fireworks. the city is the worst in the world for air pollution. plenty of you have watched this video of a man holding on to a bus. the driver had refused. that was when the man held on to the bonnet and kept hitting it. he did get down and he was arrested for his troubles. now back to spain. 0' over the weekend more businesses said they're taking steps to move their head quarters out of cat loan owe, because —— catalonia. one of country's biggest banks is looking at this. the region's largest savings bank has a
worry about euro funds. but one a nalyst worry about euro funds. but one analyst said that particular scenario is a way off. it is arley days. and i think the moves that we have seen from the banks possibly from companies, these are all iconic and symbolic moves. they haven't moved any operation, they're just moving the office in case they need to be in the eu. but this is in the early days and it requires independence from what we have heard, spain is not going to agree on independence. so all of this is very premature. the real issue is what happens to spain as a country itself and from the economic side, i think the only real risk i see is what you said that is that the downgrading from the ratings agencies. that is a real risk. political uncertainty is the most important input. so if tomorrow we have a declaration of independence,
that seems unlikely, but we could political uncertainty in spain and that will drive the cost of lending higher up. now the nobel prize for economics has been awarded to the america richard failer. who integrates economics and psychology. microeconomics works on the assumption that people and firms are rational in maximising whatever its, profits or happiness. but that is the key point, the assumption, the people who have brought the psychological approach to economics have look at how people and firms depart from rational behaviour. that is the key point in his work. he has been looking at ways in which people do things that maybe motivated by
concerns about fairness, by following rules, nudging people, doing things that make it easier for them to do things in their best interest, like saving for their retirement, setting up default options in pensions so you automatically are in a system and have the option of opting out, but you have to take that decision. and the result he would argue is that the result he would argue is that the result he would argue is that the result is better for people in the result is better for people in the long—term and more in their own interest. you heard andrew talk about people being nudged into doing things. he is the professor explaining this in 2012.|j things. he is the professor explaining this in 2012. i think the basic idea of the so—called nudge unit is to take just all we know about behavioural science, how people think, how they behave, and make use of that to try to figure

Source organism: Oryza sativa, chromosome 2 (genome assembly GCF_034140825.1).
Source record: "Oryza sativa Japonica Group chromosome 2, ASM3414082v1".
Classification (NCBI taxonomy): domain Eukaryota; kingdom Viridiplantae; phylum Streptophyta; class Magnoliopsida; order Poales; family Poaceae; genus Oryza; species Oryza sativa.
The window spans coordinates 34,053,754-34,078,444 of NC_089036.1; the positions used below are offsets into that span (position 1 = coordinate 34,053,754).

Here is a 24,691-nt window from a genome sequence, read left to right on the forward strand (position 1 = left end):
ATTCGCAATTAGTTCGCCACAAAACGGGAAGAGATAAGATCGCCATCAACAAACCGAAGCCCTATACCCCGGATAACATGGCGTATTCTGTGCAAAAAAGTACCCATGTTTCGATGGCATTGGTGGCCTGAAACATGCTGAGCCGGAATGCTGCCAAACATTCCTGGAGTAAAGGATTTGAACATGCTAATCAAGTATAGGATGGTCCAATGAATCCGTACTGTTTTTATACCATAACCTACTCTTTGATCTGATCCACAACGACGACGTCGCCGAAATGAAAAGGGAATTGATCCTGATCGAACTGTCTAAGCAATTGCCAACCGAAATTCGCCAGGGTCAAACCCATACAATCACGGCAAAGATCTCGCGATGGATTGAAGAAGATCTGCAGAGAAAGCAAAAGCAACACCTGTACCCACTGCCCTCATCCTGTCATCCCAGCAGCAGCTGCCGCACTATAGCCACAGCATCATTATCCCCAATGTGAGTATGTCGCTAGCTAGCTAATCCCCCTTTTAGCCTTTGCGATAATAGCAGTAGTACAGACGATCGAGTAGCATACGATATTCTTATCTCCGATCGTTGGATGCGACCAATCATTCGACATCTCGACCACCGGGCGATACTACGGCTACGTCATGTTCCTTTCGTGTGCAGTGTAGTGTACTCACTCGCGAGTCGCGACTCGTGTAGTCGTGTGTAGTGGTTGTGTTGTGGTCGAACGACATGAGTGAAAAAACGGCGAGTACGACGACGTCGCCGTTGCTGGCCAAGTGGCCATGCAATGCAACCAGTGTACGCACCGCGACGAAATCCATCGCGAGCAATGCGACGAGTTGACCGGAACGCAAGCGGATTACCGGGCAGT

out how to implement government policies as effectively as possible. now a report claiming that google has discovered russian operatives spent thousands on adverts in america. our correspondent is live in new york. michelle, is the information that google took money specifically for ads on the election. google has been looking into what has become a hot issue in the united states and that is how much was social media used in the us election by russian operatives to sow chaos. google has said there is
evidence that perhaps entities backed by russia use or bought up ads around youtube and google searches through its double click ad business to try and sort of promote in some cases political ads, in other cases nothing quite so direct. the key thing to note here is that google is the biggest player when it comes to digital advertising, the thing that different yaptiates —— differentiates it from facebook is facebook let's people be more narrow. google doesn't offer as much specifications. but they too have discovered russian agents trying to buy up ads. thank you. now a
phenomenon that physicist call the electric honey comb. it happens when a layer of oil is placed in an electric field between a pointy electrode and a flat one. the instability caused applies pressure to the surface of oil and we have this effect. we have known about it for a long time, but the movement of ions has never been photographed until now. a 17—year—old in pakistan. he has been speaking to the bbc. we have a needle and a plate electrode and we have a layer of oil and plate electrode and we have a layer of oiland a plate electrode and we have a layer of oil and a voltage creates ions, but since oil is not a conductor, the ions do not get the electrons